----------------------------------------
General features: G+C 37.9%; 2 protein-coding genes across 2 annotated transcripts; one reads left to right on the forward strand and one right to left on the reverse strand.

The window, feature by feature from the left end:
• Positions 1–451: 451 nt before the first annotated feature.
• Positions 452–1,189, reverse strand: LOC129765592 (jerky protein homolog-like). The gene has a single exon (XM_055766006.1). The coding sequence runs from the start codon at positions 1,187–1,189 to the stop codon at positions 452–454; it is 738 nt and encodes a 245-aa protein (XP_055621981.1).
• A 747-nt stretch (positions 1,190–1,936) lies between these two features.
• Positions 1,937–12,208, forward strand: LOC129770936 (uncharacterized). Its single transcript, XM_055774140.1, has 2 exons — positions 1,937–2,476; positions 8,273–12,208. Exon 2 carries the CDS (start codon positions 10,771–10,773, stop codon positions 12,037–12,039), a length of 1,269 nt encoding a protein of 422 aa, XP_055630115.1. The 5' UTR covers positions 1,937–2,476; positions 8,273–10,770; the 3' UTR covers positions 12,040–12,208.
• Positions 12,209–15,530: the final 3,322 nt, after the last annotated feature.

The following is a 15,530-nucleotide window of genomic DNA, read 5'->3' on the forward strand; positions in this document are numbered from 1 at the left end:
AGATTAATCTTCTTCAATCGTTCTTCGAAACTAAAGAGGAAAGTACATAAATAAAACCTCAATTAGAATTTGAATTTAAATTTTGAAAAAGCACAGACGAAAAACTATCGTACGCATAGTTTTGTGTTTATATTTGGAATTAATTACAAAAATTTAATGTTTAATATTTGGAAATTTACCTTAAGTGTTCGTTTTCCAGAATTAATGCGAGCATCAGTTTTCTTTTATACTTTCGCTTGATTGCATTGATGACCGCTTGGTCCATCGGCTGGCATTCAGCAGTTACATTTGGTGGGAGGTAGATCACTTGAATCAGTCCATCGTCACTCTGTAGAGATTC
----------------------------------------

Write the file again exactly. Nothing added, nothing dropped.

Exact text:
General features: G+C 37.9%; 2 protein-coding genes across 2 annotated transcripts; one reads left to right on the forward strand and one right to left on the reverse strand.

The window, feature by feature from the left end:
• Positions 1–451: 451 nt before the first annotated feature.
• Positions 452–1,189, reverse strand: LOC129765592 (jerky protein homolog-like). The gene has a single exon (XM_055766006.1). The coding sequence runs from the start codon at positions 1,187–1,189 to the stop codon at positions 452–454; it is 738 nt and encodes a 245-aa protein (XP_055621981.1).
• A 747-nt stretch (positions 1,190–1,936) lies between these two features.
• Positions 1,937–12,208, forward strand: LOC129770936 (uncharacterized). Its single transcript, XM_055774140.1, has 2 exons — positions 1,937–2,476; positions 8,273–12,208. Exon 2 carries the CDS (start codon positions 10,771–10,773, stop codon positions 12,037–12,039), a length of 1,269 nt encoding a protein of 422 aa, XP_055630115.1. The 5' UTR covers positions 1,937–2,476; positions 8,273–10,770; the 3' UTR covers positions 12,040–12,208.
• Positions 12,209–15,530: the final 3,322 nt, after the last annotated feature.

The following is a 15,530-nucleotide window of genomic DNA, read 5'->3' on the forward strand; positions in this document are numbered from 1 at the left end:
AGATTAATCTTCTTCAATCGTTCTTCGAAACTAAAGAGGAAAGTACATAAATAAAACCTCAATTAGAATTTGAATTTAAATTTTGAAAAAGCACAGACGAAAAACTATCGTACGCATAGTTTTGTGTTTATATTTGGAATTAATTACAAAAATTTAATGTTTAATATTTGGAAATTTACCTTAAGTGTTCGTTTTCCAGAATTAATGCGAGCATCAGTTTTCTTTTATACTTTCGCTTGATTGCATTGATGACCGCTTGGTCCATCGGCTGGCATTCAGCAGTTACATTTGGTGGGAGGTAGATCACTTGAATCAGTCCATCGTCACTCTGTAGAGATTC